For more information on Irrigation Curves, or to become involved, please contact Dr. Michael Forster: michael@edaphic.com.au

Reference

Klein, T. (2014). The variability of stomatal sensitivity to leaf water potential across tree species indicates a continuum between isohydric and anisohydric behaviours. Functional Ecology, 28, 1313-1320. doi: 10.1111/1365-2435.12289

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Data Logger Dilemma: To Bury, or Not to Bury–An Update

Recently, we wrote about scientists who were burying their data loggers (read it here).  Radu Carcoana, research specialist and Dr. Aaron Daigh, assistant professor at North Dakota State University, used paint cans to completely seal their data loggers before burying them in the fall of 2015.

data logger

Paint can setup for buried data logger.

They drilled ports for the sensor cables, sealed them up, and when they needed to collect data, they dug up the cans, retrieved the instruments, and downloaded the data in a minute or less.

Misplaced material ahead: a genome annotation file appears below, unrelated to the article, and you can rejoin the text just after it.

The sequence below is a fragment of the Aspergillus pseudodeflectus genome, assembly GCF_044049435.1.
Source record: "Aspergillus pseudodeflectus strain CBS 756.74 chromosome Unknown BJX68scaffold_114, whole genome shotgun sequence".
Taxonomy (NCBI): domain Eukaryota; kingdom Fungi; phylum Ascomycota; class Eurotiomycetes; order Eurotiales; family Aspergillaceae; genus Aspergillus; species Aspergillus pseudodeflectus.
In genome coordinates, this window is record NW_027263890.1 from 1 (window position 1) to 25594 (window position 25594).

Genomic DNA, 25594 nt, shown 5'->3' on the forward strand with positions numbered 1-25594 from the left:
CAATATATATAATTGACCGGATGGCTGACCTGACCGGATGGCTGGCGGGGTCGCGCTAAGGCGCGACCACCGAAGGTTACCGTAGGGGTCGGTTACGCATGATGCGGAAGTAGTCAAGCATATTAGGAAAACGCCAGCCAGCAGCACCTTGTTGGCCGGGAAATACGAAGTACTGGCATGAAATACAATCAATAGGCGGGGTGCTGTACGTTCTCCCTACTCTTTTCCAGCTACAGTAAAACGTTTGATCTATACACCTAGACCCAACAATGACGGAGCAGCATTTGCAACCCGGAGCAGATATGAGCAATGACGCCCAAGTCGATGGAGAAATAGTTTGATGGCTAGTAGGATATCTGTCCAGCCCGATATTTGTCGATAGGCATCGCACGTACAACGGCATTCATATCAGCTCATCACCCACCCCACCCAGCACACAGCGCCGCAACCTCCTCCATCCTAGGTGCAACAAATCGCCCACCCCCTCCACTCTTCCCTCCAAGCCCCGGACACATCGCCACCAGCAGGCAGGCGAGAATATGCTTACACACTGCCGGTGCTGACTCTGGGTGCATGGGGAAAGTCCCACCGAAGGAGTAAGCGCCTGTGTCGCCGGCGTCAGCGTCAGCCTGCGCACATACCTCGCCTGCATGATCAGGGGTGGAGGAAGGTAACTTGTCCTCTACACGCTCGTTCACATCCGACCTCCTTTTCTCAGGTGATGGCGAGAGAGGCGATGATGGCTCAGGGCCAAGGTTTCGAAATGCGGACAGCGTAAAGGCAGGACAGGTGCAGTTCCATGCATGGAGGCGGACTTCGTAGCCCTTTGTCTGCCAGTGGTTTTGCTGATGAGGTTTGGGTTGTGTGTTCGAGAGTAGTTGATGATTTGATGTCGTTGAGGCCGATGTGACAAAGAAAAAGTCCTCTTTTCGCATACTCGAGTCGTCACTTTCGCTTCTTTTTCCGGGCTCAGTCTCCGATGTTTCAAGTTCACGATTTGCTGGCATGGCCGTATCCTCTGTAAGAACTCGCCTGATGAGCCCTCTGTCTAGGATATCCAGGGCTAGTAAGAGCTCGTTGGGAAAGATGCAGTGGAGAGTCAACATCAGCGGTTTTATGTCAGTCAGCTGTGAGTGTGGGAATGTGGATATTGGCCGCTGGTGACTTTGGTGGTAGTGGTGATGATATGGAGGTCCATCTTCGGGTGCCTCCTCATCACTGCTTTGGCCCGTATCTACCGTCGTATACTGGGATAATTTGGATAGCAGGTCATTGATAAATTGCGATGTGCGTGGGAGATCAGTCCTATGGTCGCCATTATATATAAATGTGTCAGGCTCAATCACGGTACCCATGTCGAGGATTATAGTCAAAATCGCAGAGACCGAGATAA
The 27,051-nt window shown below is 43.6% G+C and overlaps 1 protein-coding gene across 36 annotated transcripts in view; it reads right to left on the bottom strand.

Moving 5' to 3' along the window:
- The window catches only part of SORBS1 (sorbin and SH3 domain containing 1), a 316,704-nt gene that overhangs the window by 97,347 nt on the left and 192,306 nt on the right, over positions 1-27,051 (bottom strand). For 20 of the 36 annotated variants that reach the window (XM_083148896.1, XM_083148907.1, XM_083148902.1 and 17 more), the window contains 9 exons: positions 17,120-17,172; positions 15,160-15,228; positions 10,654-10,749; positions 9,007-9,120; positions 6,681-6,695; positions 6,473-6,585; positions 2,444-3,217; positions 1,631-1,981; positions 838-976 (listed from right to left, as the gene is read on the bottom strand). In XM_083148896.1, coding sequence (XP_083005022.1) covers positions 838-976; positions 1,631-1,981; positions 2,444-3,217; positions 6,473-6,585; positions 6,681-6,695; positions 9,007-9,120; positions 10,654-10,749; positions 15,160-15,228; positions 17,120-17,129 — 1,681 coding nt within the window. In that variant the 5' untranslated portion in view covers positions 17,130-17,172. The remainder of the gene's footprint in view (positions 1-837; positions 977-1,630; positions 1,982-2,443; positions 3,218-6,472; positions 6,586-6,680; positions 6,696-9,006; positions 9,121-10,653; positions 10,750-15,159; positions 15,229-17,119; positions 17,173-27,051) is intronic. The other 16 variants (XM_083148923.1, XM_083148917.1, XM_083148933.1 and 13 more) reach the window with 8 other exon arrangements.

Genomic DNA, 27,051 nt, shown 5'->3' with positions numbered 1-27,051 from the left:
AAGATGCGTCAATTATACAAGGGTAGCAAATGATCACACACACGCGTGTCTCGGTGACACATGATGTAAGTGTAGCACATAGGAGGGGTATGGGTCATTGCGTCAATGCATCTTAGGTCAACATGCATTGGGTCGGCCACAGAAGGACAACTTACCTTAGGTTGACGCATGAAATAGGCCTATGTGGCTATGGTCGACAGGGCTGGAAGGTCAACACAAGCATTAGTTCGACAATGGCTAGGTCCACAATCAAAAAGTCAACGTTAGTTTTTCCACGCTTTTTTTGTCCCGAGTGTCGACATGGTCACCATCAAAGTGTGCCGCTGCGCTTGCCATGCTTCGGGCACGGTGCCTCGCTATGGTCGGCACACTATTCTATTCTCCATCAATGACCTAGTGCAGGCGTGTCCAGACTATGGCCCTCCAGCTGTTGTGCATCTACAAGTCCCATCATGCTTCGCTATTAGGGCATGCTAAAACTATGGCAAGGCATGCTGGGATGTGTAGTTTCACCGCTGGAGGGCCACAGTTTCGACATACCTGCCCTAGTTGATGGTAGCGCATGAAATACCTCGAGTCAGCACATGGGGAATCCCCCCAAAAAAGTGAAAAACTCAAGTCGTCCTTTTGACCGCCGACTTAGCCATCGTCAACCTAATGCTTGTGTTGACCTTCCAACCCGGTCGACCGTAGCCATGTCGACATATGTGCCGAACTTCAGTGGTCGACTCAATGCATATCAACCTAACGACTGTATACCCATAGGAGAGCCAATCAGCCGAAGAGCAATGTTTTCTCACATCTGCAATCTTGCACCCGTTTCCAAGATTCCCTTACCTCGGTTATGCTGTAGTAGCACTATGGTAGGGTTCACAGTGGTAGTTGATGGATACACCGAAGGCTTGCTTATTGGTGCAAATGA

Here Radu gives an update of what happened when he dug up his buried instruments in the spring.

Results of the Paint Can Experiment

In May of this year, we dug up eighteen units (one data logger and four soil moisture sensors per unit) left in the field since November 2015–over six months.

Did moisture get into the paint cans? –We found only three cans with water in them, purely due to installation techniques used for that specific unit. The other fifteen units were bone dry, although total precipitation for the month of April only amounted to 3.63 inches, plus the snow melt.

How was data recording and recovery? — For six months, every 30 minutes the soil moisture sensors took readings, the data logger recorded, and we retrieved all of the data, complete and unaltered.

data logger

Only three cans with water in them, due to installation techniques.

What about power consumption? The batteries were good – over 90% did not need replacement. The power budget provided by 5 AA batteries was more than enough for reading four soil moisture sensors at 30 minute intervals.

What Happens Now?

In the spring of this year, we installed 18 more units in the third farm field, right after planting soya. We now have 36 individual units (~$1,000 value each unit) buried in the ground in the middle of a field planted with corn or soybean, since the beginning of May.